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  • Writer's pictureDan Wagner

Visit Miamisburg Mound: Ohio's Largest Adena Burial Mound

Nestled in the heart of Ohio, the Miamisburg Mound stands as a testament to the remarkable engineering and cultural achievements of ancient Native Americans civilizations. This magnificent earthwork, shrouded in history and mystery, rises majestically in Miamisburg, a suburb of Dayton. Standing at 65 feet in height and covering an expansive area, the Miamisburg Mound is one of the most significant and enigmatic ancient mounds in the United States. In fact, it ranks as the second-largest conical mound in eastern North America, second only to West Virginia's Grave Creek Mound.


Miamisburg Mound

The Miamisburg Mound is believed to have been constructed by the Adena culture, one of eastern North America's earliest indigenous cultures who thrived in the Ohio Valley from approximately 1000 BC to 200 BC. While the exact age of the mound remains a topic of debate among archaeologists, radiocarbon dating has suggested that its construction likely began around 100 BC.


Miamisburg Mound

The Adena people, characterized by their distinctive burial mounds, left behind a legacy of earthworks that continue to fascinate and mystify researchers to this day. The Miamisburg Mound, with its impressive size, stands as a testament to their architectural prowess.


The Miamisburg Mound is a conical mound, which means that it was primarily used for burial purposes. The mound was constructed by depositing layers of earth, clay, and gravel, one atop the other, to form the massive conical shape we see today. It is estimated that the mounds construction involved moving more than 50,000 cubic yards or 48,600 tons of earth, an impressive feat considering the lack of technology available to the Adena at the time.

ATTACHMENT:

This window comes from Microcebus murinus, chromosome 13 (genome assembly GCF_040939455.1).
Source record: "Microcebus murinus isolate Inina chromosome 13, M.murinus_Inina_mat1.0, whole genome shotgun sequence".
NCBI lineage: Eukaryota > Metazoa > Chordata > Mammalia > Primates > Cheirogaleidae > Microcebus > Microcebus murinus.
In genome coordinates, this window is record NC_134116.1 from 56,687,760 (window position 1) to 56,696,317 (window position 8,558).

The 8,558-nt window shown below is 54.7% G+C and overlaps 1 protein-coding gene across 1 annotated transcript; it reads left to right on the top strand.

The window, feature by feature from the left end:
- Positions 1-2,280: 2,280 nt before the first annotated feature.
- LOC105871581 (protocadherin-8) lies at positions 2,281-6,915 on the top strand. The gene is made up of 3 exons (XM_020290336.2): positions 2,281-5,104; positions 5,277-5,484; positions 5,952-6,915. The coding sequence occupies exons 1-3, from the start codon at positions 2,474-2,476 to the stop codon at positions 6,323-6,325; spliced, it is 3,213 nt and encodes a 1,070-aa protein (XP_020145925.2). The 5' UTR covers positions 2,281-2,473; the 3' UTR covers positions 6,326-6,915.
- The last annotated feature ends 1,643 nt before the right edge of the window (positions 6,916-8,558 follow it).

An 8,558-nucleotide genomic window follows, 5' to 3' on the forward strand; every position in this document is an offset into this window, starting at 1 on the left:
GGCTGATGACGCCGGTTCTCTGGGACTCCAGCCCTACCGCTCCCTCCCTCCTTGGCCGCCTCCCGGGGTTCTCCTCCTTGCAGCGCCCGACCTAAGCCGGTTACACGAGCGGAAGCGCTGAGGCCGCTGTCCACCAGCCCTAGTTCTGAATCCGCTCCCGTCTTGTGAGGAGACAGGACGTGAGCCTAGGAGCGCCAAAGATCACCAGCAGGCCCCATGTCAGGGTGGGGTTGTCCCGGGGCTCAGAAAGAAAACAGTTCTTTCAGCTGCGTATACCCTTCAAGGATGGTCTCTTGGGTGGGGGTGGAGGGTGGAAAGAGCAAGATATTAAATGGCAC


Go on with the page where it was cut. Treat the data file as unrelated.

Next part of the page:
Miamisburg Mound

In 1869, an archaeological expedition was undertaken to investigate Miamisburg Mound. This excavation unveiled a burial situated approximately 8 feet beneath the mound's summit, revealing the interment of a man within a bark tomb. A further examination, reaching depths of 36 feet, uncovered yet another burial vault, leading researchers to believe that they had just scratched the surface of its archaeological potential. Astonishingly, no subsequent excavations have been undertaken, intensifying the veil of mystery surrounding the historical site.



Drawing insights from the 1869 excavation, it became evident that the Miamisburg Mound served as a continuous memorial to the distinguished rulers of this Ohio region. It was not simply a single-use burial chamber; rather, its construction was an incremental process, evolving in stages as each ruler was laid to rest within their individual wooden tomb. Subsequently, these tombs were enveloped in layers of earth, gradually elevating the mound's height and expanding its overall dimensions.


Miamisburg Mound

Position atop a prominent ridge that itself stands roughly 100 feet above the surrounding landscape, the Miamisburg Mound must have presented a truly impressive sight for the Adena people. It not only functioned as a tribute to their leaders but also served as a poignant emblem for all who beheld it, symbolizing the profound power of this ancient civilization. Much like the iconic Egyptian pyramids at Giza, the Miamisburg Mound occupied a strategic location, ensuring its visibility from afar, and thus, it became a significant and enduring landmark for the Adena culture.


Miamisburg Mound

Exploring the Miamisburg Mound is a hassle-free experience, with no fees or park admission required for access. Steps have been constructed, guiding visitors to the mound's summit, where an observation platform awaits, providing a splendid vantage point. Sunsets observed from the summit of the mound are frequently breathtakingly beautiful.

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